DES MOINES — Iowa Governor Kim Reynolds announced Wednesday that several Iowa businesses that had be under restrictions due to the COVID-19 pandemic, including theaters and bars, will be allowed to reopen at 50 percent capacity on May 28.

She also gave the go-ahead for school districts to resume summer athletics.

Jacob Anderson, co-ower of Atlantic Atlas Cinema, said Wednesday that he and the other co-owners Ethan Anderson and Rylea Anderson are considering ways to open the theater, but only in a way that is safe for customers and employees.

“We’re as hesitant as anyone else, we don’t want to put anyone at risk,” Jacob said on Wednesday afternoon.

When asked about a specific plan, Jacob said “no comment,” but said he could likely talk about it more later this week or next week, as they hoped then they would have more of a idea on how to open. They said they would be posting more information on their Facebook Page to let the public know when they may be open and what kinds of rules they would have to have to do so.

Atlantic Park and Board members said Monday night during their meeting that they would wait to decide whether to open up the pool after May 27, but during discussion noted that officials at the Nishna Valley Family YMCA would open up two lanes in their pool to allow people to swim laps.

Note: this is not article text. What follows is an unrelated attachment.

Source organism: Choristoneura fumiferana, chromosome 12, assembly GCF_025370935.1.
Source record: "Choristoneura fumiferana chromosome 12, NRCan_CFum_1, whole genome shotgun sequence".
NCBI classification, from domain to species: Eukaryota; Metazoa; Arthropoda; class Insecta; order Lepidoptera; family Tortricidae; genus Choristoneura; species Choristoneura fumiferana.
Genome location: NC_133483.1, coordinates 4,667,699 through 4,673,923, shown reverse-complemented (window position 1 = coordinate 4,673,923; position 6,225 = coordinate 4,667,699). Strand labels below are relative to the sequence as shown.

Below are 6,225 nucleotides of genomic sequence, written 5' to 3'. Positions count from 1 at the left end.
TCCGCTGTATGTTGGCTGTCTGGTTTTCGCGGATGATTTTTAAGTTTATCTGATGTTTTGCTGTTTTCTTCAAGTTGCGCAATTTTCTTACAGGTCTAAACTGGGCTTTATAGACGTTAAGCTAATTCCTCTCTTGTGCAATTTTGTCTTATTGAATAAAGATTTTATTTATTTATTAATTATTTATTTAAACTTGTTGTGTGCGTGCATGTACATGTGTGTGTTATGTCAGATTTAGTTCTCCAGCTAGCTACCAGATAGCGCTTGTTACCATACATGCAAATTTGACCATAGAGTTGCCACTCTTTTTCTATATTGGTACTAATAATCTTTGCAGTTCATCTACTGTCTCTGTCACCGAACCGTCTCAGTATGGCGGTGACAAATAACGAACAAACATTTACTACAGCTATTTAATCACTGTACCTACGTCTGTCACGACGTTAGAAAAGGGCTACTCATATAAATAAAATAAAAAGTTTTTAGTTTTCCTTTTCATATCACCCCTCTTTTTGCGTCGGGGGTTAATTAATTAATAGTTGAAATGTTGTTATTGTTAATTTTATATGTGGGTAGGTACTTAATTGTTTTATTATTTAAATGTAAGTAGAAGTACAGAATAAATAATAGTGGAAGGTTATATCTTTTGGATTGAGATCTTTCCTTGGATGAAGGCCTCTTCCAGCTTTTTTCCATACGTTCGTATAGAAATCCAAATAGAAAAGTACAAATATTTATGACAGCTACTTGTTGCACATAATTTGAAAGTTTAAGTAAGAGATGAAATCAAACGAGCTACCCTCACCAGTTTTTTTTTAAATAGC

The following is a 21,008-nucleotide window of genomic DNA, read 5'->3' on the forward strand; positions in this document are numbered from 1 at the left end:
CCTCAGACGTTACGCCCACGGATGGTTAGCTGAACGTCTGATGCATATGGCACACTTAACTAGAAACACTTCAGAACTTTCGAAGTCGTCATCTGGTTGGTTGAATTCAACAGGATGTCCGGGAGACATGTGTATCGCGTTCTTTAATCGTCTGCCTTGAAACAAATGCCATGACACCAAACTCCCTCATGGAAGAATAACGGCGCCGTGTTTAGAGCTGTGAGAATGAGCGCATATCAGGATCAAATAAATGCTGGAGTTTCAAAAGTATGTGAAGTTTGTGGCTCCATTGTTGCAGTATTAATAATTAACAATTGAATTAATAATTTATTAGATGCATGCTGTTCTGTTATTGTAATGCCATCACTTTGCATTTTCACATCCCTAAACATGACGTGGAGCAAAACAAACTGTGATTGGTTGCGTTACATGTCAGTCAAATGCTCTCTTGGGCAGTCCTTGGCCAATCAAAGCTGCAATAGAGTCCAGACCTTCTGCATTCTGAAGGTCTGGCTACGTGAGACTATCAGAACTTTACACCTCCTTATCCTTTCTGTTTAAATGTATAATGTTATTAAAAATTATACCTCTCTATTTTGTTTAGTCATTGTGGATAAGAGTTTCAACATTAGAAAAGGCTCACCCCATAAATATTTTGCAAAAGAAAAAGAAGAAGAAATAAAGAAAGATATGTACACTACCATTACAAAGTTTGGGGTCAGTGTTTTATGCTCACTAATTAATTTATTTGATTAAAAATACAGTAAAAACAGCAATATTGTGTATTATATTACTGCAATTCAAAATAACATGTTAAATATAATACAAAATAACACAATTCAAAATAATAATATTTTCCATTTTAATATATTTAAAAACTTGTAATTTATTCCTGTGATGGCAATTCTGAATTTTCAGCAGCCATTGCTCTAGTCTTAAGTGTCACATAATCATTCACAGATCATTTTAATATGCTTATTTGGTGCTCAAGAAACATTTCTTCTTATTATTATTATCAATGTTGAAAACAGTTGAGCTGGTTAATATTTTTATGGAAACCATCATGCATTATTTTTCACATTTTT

Reynolds also said museums, zoos and wedding reception venues can reopen on Friday and she expressed confidence the state can respond if there’s an outbreak.

Also reopening in time for Memorial Day activities are state campground restrooms, showers and cabins. Camping will be allowed for tents and all campers, but playgrounds, shelters and visitor centers remain closed.

Reynolds said bars can reopen next week at 50 percent capacity. She also said it’s time for summer school-sponsored activities such as softball and baseball to resume as of June 1 and that she will provide more details Thursday about schools.

Reynolds said the state’s testing capability allows officials to track and respond to any outbreaks that may occur.

Reynolds said she believes new cases and death reports are stabilizing, although the state continues to typically see around 200 to 300 new positive cases a day and a dozen deaths.

“We’ve demonstrated we have the resources to manage any type of an uptick or surge,” she said.

Casinos were not included in the governor’s plans, and Reynolds said conversations are under way with the industry to determine how they might reopen.